Cederberg Traverse 100 km – 5 October 2019

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Raw. Rugged. Relative. The word that best explains the terrain of Cederberg Wilderness Area in the Western Cape of South Africa is raw. Its rocks and relentless shapes that form its horizons scream the bareness of Creation that points towards its Maker in vast magnitude.

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The Cederberg Traverse 100 kilometer Trail Run is underpinned by rugged terrain that kept my feet dancing for just over a continuous 24 hours and an accumulative ascent over this distance of 5000 meters into the sky.

This post tells the Tale of this 100 km Ultra Trail Run that usually has about a 50 percent participant dropout rate, where distance one covers is not relative to the hours one spends out there and where no matter how much pain I felt and all that went with completing this iconic race, it had no bearing on what went into the preparation that equated to finishing it. It was relative. So are most things in life.

71936947 2821405021204639 843009218716893184 oKeeping the course in memory with the aid of the race director, although I did refer to a map a few times while out there. Understanding the course is important as missing the trail in the Cederberg is a common occurrence, especially at night…

IMG 0532Quiet confidence…it took 18 months to get to this point involving injury, no running for 5 months, a load of patience and training which included somewhat of a holistic lifestyle adjustment.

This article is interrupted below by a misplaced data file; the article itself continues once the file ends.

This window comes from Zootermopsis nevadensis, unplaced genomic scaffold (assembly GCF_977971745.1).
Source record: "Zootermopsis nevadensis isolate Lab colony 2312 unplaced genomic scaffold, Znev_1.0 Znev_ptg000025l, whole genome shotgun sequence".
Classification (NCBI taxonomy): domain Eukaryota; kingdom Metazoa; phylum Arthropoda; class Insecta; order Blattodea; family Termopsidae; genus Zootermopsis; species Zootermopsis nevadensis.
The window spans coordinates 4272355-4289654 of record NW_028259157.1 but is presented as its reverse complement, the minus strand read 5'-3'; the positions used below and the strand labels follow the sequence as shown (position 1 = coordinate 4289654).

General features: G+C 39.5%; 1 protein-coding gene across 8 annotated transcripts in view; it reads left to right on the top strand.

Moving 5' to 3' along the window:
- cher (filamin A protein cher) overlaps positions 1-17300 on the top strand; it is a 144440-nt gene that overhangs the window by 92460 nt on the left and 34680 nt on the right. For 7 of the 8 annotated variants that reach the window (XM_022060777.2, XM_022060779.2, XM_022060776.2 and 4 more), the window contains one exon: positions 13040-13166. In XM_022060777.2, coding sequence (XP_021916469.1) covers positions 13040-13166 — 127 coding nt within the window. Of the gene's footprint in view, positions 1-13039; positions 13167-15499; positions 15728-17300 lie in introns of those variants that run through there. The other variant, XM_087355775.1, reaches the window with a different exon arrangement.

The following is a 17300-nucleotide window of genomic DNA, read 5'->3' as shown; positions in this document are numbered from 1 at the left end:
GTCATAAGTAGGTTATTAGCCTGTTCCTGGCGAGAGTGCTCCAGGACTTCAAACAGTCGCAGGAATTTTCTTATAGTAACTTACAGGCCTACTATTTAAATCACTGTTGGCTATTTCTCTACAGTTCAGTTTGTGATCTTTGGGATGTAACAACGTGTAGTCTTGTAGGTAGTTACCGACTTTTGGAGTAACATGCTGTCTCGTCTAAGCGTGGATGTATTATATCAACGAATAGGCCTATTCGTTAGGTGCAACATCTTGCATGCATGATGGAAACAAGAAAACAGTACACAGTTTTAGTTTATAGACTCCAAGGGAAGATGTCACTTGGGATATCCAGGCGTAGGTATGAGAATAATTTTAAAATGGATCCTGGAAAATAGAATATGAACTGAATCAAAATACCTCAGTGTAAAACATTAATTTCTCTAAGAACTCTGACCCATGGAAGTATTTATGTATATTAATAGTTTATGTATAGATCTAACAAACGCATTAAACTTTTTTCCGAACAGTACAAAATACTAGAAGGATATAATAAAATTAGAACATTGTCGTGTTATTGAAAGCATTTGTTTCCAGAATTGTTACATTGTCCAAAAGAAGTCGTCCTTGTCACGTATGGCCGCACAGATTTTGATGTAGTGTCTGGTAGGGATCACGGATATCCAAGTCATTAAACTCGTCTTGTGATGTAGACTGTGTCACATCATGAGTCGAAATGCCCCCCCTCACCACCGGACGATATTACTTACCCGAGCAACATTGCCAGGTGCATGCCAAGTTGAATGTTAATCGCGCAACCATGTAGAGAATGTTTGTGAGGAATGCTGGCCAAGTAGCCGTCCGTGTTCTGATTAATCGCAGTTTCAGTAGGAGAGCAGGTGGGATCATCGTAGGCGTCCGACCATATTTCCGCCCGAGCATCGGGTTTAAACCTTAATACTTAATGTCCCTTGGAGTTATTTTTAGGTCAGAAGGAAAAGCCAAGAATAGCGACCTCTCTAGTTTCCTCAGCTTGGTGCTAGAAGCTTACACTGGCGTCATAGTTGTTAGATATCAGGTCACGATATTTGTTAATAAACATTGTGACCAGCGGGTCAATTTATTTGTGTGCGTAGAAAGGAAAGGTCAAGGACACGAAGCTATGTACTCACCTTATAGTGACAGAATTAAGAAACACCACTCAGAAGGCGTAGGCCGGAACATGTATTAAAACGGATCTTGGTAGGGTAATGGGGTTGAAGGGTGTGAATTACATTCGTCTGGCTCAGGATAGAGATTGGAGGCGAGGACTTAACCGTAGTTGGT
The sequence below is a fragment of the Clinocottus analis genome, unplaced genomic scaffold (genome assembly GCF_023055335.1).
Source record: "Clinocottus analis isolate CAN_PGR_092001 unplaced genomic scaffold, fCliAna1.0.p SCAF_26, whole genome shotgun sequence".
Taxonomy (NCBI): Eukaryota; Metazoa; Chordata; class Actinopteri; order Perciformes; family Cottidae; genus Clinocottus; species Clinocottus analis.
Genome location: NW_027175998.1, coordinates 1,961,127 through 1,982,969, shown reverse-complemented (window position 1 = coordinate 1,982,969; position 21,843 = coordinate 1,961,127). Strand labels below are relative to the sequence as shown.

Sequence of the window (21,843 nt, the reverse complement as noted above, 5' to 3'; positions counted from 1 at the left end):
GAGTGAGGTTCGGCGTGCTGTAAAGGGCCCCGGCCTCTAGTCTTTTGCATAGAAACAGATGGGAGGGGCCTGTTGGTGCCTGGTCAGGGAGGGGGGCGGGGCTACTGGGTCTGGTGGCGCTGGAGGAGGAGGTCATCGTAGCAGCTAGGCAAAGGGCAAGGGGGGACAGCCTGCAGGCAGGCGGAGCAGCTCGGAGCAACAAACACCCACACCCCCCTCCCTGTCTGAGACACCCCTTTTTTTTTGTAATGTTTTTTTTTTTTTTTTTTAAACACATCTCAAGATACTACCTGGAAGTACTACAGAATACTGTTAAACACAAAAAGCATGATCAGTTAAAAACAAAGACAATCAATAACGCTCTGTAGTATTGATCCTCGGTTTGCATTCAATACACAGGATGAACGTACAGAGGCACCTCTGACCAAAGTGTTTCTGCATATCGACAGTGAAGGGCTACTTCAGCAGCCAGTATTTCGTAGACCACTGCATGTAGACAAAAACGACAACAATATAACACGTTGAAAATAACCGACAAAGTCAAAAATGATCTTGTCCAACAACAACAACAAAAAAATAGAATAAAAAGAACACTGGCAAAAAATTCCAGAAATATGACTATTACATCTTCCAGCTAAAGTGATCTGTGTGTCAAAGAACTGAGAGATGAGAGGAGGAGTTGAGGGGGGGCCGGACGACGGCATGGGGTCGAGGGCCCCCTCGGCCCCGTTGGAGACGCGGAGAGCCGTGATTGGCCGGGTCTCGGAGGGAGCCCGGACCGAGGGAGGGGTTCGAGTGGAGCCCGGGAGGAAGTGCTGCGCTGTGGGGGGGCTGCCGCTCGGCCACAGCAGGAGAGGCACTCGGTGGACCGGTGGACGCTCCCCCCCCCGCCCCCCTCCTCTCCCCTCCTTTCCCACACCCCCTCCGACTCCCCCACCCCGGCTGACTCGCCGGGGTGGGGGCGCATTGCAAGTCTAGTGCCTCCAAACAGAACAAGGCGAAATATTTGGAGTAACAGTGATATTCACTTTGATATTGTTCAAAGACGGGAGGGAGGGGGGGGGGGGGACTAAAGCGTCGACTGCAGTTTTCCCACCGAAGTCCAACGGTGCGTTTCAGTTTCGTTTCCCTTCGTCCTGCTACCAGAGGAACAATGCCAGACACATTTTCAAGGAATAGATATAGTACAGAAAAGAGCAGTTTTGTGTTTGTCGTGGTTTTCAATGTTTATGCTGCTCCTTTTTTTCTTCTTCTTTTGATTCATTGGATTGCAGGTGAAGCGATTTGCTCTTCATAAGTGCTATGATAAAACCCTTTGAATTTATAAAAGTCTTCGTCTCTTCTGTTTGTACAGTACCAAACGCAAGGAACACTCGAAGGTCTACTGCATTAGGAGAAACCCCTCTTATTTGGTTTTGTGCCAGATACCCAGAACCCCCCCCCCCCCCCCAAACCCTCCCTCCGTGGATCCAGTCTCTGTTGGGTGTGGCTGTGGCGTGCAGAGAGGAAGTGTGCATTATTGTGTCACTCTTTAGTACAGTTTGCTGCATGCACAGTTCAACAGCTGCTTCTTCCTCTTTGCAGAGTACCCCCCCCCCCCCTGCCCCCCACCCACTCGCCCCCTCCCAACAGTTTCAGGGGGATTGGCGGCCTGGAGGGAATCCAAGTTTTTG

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The Cederberg is characterised by its striking rock formations which keeps one relative in comparison to their awe. The race route first encountered the Wolfberg Cracks.

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71878047 2483026655099799 3242285341624762368 oThe Wolfberg Arch is one of those iconic Cederberg rock formations which never fails to impress. It was simply a privilege to run by it.

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As the race wore on, including my body, so the day grew hotter. This exposed section proved to be somewhat of a decider as temperatures reached 36 degrees Celsius…with no shelter, water, wind or place to turn, except ahead, keeping it relative in my head. Clanwilliam Dam in the background.

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IMG 0637Keeping it relative. At 67 kilometers body swelling noticeable in the hands becomes the norm, as I spent large chunks of time within 30 minutes behind or ahead of fellow runner R. Carver, especially in this night section until the finish line.

71881753 2818586641486477 5018379035781103616 o84 kilometers - Maltese Cross. I remember being irate that I was not smiling for this picture soon after I left here. I am glad I did, although I did not really feel like it at the time. Temperatures dropped to around 5 degrees Celcius with some wind so it was chilly.

71803722 2813589641986177 2399734108155543552 nDone. I really was happy at this point! For many reasons, and one being for completing 100 kilometers on one of the most incredible trail races traversed (photo: Energy Events).

For results visit here.

It was a fitting way to end a wonderful year of trail runs and races in South Africa as we headed north into Africa from the Cederberg on Africa Calling!

Africa Calling – stepping
Light Trail legacy – 31 August 2019

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